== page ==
Bear Therapy …

This week has been about Bear therapy …

There is nothing, perhaps, more mellowing than a mellow horse, and I have needed the comfort of my mellow horse these past few days.

If you follow my blog “Eyes to Heart” you’ll know that my family suffered a traumatic event late Wednesday night. I haven’t been specific about it … not yet. Suffice to say when the life of one of your loved ones is suddenly and unexpectedly threatened it is a shock. I have spent the last couple of days feeling unbalanced and emotionally vulnerable. It has required all my effort to stay grounded and in the moment. The first 12 hours were especially rough.

Since I’m still healing from adrenal fatigue too I’ve had to be especially mindful of my response to this situation and create a lot of down time for myself to recover. This has meant none of my regular physical exertion, i.e. no riding.

It’s disappointing to say the least, but sad eyes and heavy heart are not conducive to the focus and fortitude required to direct a 1,200 lb equine around a riding arena.

So instead I’ve been spending extra time with Bear in the barn … grooming mostly … lingering over his daily “spa” treatments as I release the unpleasant stress of the past 48 hours.

Of course, he doesn’t mind this at all as he happily inhales the carrots and apples and stud muffins, (oh my!) I faithfully deliver. Apart from the occasional pawing hoof if I’m not keeping up to his imagined dietary demands and schedule, he stands quietly in the cross ties while I fuss over him. His lavender aromatherapy facial massage is as much for me in the giving as it is for him in the receiving. I breathe in its pungent fragrance, and my heart softens … and Bear gives me his toothy grin which, of course, makes me smile.

And it’s a pretty darn good escape from the turmoil, leaving me free to mull, contemplate and meditate and let go of what I am powerless to change. I am reminded to be in the moment and the presence of Bear.

I fly to Calgary today to offer my loved one support for a few days. He’s out of ICU and feeling better, though bewildered. I don’t know what I can do but hold his hand and tell him I love him.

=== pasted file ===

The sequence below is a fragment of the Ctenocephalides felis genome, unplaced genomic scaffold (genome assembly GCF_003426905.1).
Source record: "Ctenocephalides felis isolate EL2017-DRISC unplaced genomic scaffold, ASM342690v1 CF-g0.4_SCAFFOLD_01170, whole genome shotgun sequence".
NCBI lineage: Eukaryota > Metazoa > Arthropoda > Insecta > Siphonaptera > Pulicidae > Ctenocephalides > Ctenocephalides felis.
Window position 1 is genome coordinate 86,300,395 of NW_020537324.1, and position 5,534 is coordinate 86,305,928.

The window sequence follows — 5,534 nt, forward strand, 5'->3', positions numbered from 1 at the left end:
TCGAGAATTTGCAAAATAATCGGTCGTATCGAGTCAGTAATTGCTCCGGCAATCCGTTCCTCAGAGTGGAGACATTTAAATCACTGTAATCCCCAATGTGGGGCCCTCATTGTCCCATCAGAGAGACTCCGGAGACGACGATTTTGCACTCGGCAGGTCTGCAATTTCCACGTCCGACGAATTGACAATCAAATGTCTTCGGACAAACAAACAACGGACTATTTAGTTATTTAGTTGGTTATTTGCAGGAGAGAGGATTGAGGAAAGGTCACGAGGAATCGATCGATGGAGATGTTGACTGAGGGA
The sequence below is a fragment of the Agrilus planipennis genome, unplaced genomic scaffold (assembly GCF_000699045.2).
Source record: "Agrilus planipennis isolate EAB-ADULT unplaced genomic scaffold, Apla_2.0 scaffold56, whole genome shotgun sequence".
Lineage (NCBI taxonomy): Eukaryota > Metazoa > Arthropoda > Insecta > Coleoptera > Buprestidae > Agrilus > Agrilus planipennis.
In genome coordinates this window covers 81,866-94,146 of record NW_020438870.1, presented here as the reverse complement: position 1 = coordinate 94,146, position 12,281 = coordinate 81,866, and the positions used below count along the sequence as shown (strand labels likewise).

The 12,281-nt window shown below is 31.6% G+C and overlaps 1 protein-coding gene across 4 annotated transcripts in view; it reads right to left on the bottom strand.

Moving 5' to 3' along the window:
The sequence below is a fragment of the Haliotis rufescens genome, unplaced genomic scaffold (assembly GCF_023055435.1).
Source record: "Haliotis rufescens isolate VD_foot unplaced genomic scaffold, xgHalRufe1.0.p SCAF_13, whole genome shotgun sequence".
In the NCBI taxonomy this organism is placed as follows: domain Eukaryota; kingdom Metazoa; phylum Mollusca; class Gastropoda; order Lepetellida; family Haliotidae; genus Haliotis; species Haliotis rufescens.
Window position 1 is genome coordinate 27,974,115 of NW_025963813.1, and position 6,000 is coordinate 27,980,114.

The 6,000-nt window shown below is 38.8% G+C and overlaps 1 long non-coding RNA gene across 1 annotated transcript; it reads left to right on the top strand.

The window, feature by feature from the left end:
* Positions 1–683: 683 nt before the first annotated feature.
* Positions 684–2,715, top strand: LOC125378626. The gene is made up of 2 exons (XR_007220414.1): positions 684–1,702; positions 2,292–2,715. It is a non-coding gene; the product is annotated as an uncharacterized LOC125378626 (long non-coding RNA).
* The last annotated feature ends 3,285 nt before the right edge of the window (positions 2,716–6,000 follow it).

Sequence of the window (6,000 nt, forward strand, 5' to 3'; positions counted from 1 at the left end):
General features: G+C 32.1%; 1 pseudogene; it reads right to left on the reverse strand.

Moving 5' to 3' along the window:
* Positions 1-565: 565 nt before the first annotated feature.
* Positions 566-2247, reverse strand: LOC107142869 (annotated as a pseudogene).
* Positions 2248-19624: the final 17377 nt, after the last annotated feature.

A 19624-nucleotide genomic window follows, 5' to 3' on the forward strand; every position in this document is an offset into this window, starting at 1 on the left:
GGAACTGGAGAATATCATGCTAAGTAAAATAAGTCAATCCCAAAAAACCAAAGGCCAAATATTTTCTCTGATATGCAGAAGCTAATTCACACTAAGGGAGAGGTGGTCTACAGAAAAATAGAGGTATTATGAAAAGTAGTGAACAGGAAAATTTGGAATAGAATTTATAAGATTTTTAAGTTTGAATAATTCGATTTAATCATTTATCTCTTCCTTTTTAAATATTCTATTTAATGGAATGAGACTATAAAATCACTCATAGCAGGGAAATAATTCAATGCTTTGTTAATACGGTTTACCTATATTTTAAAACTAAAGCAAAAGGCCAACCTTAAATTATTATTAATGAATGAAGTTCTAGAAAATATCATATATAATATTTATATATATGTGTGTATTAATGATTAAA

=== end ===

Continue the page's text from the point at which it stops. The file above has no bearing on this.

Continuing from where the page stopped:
Before I leave I’m heading to the barn for more Bear therapy. There can never be too much of that …

Nurture what you love …

Dorothy
Horse Mom

Copyright Aimwell Enterprises 2012

Nurturing Thoughts on Mother’s Day

I take my role as horse mom pretty seriously.

In my view, I have been given stewardship over one of God’s creatures. I do not own Bear. (If anything, he owns me …;-) )  I have taken on the responsibility of seeing to the welfare and well being of this beautiful horse and so I nurture him to the best of my ability. I want him to be happy, healthy and enjoy a satisfying life experience.

Due to circumstances beyond my control I do not have children of my own. I don’t dwell on it. It is what it is. So I turn my nurturing instincts instead to my four-legged, fuzzy children, all of whom teach me valuable lessons as I wear the mantle of nurturer.

Experience has shown me that how we nurture someone or something will either bless us, or come back to haunt us. It’s one of the reasons, I suspect, it’s so important to be mindful of our decisions and interactions with others.

It also pays, I’ve found, to be discerning with respect to the kinds of influences we invite into our lives. What we take in we inevitably dish out, whether we intend to, or not. Remember the saying “Garbage in; garbage out?”

So … I have this horse, and …

… as I nurture him past his spooks and moments of discomfort I, in turn, learn to negotiate the spooks and discomfort in my own life more effectively

… as I nurture him to a more athletic way of being under saddle I, in turn, am more athletic in the saddle

… as I nurture his mind, body and spirit with daily rituals of grooming, exercise and feeding I, in turn, am more mindful of my own self-care

… as I nurture his playful spirit I, in turn, am more playful

… as I nurture his happy nature my nature, in turn, assumes one of happiness.

It’s really very simple.

The obvious reward for being a diligent and loving, caring nurturer is the pure joy of seeing whatever we’ve nurtured, thrive. In my case, it’s Bear. The fact that I, too, can thrive from this experience is a happy, and most welcome, side effect.

Happy Mother’s (Nurturer’s) Day!

Nurture what you love …

Dorothy
Horse Mom

Please participate in the poll in my post Poll: You and Horses

Copyright Aimwell Enterprises 2012

Triggers … What sets you off?

This week I’ve been musing about triggers, mostly because I’ve been acutely aware of my own.

And I don’t mean the Roy Rogers kind of trigger (horse or gun). No, I’m talking about the kind we all experience in our own way — the ones that jump start an unpleasant and uncontrollable reaction to an outside stimuli … that is until we have become aware of, understood, and come to terms with the trigger’s origins.

On this intense journey of self-awareness I’ve been travelling the past while I’ve bumped up against many of my triggers. While this hasn’t necessarily been a pleasant experience it has, nevertheless, afforded an opportunity to get to the bottom of some negative behavioural patterns in my life. It has also allowed me an opportunity to learn how to recognize the triggers and pre-empt them to promote a more positive way of being.